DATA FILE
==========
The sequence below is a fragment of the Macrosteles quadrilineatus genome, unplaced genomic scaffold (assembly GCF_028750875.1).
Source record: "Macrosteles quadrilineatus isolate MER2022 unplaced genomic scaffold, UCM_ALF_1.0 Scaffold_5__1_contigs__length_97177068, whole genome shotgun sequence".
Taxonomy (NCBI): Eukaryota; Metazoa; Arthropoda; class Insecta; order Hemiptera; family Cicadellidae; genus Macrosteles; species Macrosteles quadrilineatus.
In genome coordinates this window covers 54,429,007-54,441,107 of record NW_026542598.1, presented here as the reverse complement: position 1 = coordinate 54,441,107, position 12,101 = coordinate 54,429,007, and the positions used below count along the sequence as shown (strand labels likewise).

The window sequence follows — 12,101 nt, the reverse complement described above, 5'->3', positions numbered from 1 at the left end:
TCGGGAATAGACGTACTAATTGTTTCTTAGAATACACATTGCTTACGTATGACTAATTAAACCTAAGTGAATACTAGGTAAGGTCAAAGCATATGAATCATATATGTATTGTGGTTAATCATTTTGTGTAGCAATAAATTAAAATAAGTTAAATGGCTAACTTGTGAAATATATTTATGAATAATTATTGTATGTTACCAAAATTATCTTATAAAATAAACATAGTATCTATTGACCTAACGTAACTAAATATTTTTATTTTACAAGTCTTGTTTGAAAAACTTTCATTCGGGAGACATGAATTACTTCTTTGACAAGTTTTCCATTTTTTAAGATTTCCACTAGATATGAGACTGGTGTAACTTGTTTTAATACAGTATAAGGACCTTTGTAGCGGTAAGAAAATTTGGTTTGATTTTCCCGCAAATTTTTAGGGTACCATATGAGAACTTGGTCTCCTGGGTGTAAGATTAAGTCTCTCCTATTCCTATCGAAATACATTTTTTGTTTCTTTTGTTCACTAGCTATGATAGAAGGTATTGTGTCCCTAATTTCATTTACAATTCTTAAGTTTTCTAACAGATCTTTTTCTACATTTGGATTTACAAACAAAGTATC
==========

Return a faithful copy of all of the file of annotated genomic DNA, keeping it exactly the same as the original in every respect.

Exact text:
The sequence below is a fragment of the Macrosteles quadrilineatus genome, unplaced genomic scaffold (assembly GCF_028750875.1).
Source record: "Macrosteles quadrilineatus isolate MER2022 unplaced genomic scaffold, UCM_ALF_1.0 Scaffold_5__1_contigs__length_97177068, whole genome shotgun sequence".
Taxonomy (NCBI): Eukaryota; Metazoa; Arthropoda; class Insecta; order Hemiptera; family Cicadellidae; genus Macrosteles; species Macrosteles quadrilineatus.
In genome coordinates this window covers 54,429,007-54,441,107 of record NW_026542598.1, presented here as the reverse complement: position 1 = coordinate 54,441,107, position 12,101 = coordinate 54,429,007, and the positions used below count along the sequence as shown (strand labels likewise).

The window sequence follows — 12,101 nt, the reverse complement described above, 5'->3', positions numbered from 1 at the left end:
TCGGGAATAGACGTACTAATTGTTTCTTAGAATACACATTGCTTACGTATGACTAATTAAACCTAAGTGAATACTAGGTAAGGTCAAAGCATATGAATCATATATGTATTGTGGTTAATCATTTTGTGTAGCAATAAATTAAAATAAGTTAAATGGCTAACTTGTGAAATATATTTATGAATAATTATTGTATGTTACCAAAATTATCTTATAAAATAAACATAGTATCTATTGACCTAACGTAACTAAATATTTTTATTTTACAAGTCTTGTTTGAAAAACTTTCATTCGGGAGACATGAATTACTTCTTTGACAAGTTTTCCATTTTTTAAGATTTCCACTAGATATGAGACTGGTGTAACTTGTTTTAATACAGTATAAGGACCTTTGTAGCGGTAAGAAAATTTGGTTTGATTTTCCCGCAAATTTTTAGGGTACCATATGAGAACTTGGTCTCCTGGGTGTAAGATTAAGTCTCTCCTATTCCTATCGAAATACATTTTTTGTTTCTTTTGTTCACTAGCTATGATAGAAGGTATTGTGTCCCTAATTTCATTTACAATTCTTAAGTTTTCTAACAGATCTTTTTCTACATTTGGATTTACAAACAAAGTATC